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Marine Ecology Progress Series

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MEPS 301:231-245 (2005)  -  doi:10.3354/meps301231

Influence of diatom exopolymers and biofilms onmetamorphosis in the barnacle Balanus amphitrite

Jagadish S. Patil, Arga Chandrashekar Anil*

Marine Corrosion and Materials Research Division, National Institute of Oceanography, Dona Paula, Goa 403 004, India

ABSTRACT: Natural biofilms constitute a complex network of microorganisms (bacteria, diatoms, protozoa, fungi) and their extracellular polymeric substances (EPS), which influence settlement in benthic invertebrates. We investigated the influence of diatom (Bacillariophyceae) films and EPS (>1000 molecular weight) on metamorphosis in the acorn barnacle Balanus amphitrite Darwin, a dominant fouling organism, using axenic and non-axenic films, and free and biofilm EPS, of 5 species of pennate diatoms: Amphora coffeaeformis and A. rostrata, and Navicula transitans var. derasa f. delicatula, N. crucicula and N. subinflata. Fourier-transformed infrared spectroscopy (FTIR) spectra revealed that the EPS produced by diatoms are of similar nature; however, the proportion of monosaccharides varies with species, indicating a potential role for influencing larval metamorphosis. Free EPS of axenic diatoms had no effect, whereas biofilm EPS induced larvae to metamorphose. Amphora spp. produced more biofilm EPS, but had relatively weaker effects than Navicula spp. Axenic diatom films also facilitated larval metamorphosis (depending on species and cell density) in some cases, suggesting that the cues provided by the diatoms themselves can also mediate invertebrate larval metamorphosis in the absence of microbial films. Non-axenic diatom films (which had higher cell densities) and biofilm EPS promoted metamorphosis to a greater degree than those of axenic diatoms. Enhancement of metamorphosis depended on diatom species and on their density in the films, as well as on the composition of their EPS. Differential responses of barnacle larvae to different diatom species and their EPS indicate that each diatom species provides a different set of physico-chemical signals to settling larvae.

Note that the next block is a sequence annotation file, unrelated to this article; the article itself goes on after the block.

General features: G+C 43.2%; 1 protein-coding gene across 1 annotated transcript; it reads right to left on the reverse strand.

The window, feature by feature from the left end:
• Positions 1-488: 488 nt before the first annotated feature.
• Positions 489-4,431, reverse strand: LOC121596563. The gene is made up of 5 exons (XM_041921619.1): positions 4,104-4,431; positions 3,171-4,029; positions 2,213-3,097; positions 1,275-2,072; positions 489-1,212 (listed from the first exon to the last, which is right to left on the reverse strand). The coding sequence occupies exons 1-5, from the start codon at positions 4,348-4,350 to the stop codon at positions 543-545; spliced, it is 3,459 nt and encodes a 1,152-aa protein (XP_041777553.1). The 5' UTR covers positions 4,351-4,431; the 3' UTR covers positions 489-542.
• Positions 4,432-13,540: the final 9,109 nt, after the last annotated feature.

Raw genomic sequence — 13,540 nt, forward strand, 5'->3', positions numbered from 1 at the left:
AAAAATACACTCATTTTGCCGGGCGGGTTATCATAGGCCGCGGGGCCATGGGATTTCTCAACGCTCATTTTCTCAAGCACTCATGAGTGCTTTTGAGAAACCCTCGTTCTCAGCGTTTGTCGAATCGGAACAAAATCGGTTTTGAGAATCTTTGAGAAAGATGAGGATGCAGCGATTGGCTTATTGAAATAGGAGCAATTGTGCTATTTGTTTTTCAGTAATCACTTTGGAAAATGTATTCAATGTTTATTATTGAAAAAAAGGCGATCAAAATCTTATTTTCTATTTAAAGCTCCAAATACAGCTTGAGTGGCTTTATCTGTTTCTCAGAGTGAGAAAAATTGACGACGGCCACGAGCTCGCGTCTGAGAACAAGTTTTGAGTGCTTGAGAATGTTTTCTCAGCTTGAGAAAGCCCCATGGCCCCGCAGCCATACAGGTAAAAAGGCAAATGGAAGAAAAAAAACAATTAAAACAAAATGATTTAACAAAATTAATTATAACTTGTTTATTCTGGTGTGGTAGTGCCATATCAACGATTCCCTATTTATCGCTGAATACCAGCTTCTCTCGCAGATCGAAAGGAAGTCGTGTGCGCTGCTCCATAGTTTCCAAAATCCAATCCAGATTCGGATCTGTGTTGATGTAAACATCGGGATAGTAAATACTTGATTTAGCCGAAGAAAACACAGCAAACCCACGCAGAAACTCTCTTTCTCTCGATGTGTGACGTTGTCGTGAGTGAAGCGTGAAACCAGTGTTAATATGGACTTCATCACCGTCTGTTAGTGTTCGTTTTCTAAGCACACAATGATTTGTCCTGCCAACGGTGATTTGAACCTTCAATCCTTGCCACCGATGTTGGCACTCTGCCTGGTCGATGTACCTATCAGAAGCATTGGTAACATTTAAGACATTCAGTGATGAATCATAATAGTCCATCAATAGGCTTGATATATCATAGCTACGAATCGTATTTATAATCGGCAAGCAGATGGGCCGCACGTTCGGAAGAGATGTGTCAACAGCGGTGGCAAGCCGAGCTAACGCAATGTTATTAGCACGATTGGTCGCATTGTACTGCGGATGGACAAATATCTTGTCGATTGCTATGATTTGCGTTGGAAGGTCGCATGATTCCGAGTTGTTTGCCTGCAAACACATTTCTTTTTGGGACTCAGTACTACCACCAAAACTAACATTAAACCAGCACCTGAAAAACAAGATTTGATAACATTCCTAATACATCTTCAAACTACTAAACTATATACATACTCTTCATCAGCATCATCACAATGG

KEY WORDS: Diatoms · Bacillariophyceae · Extracellular polymeric substances · Biofilms · Larvae · Balanus amphitrite

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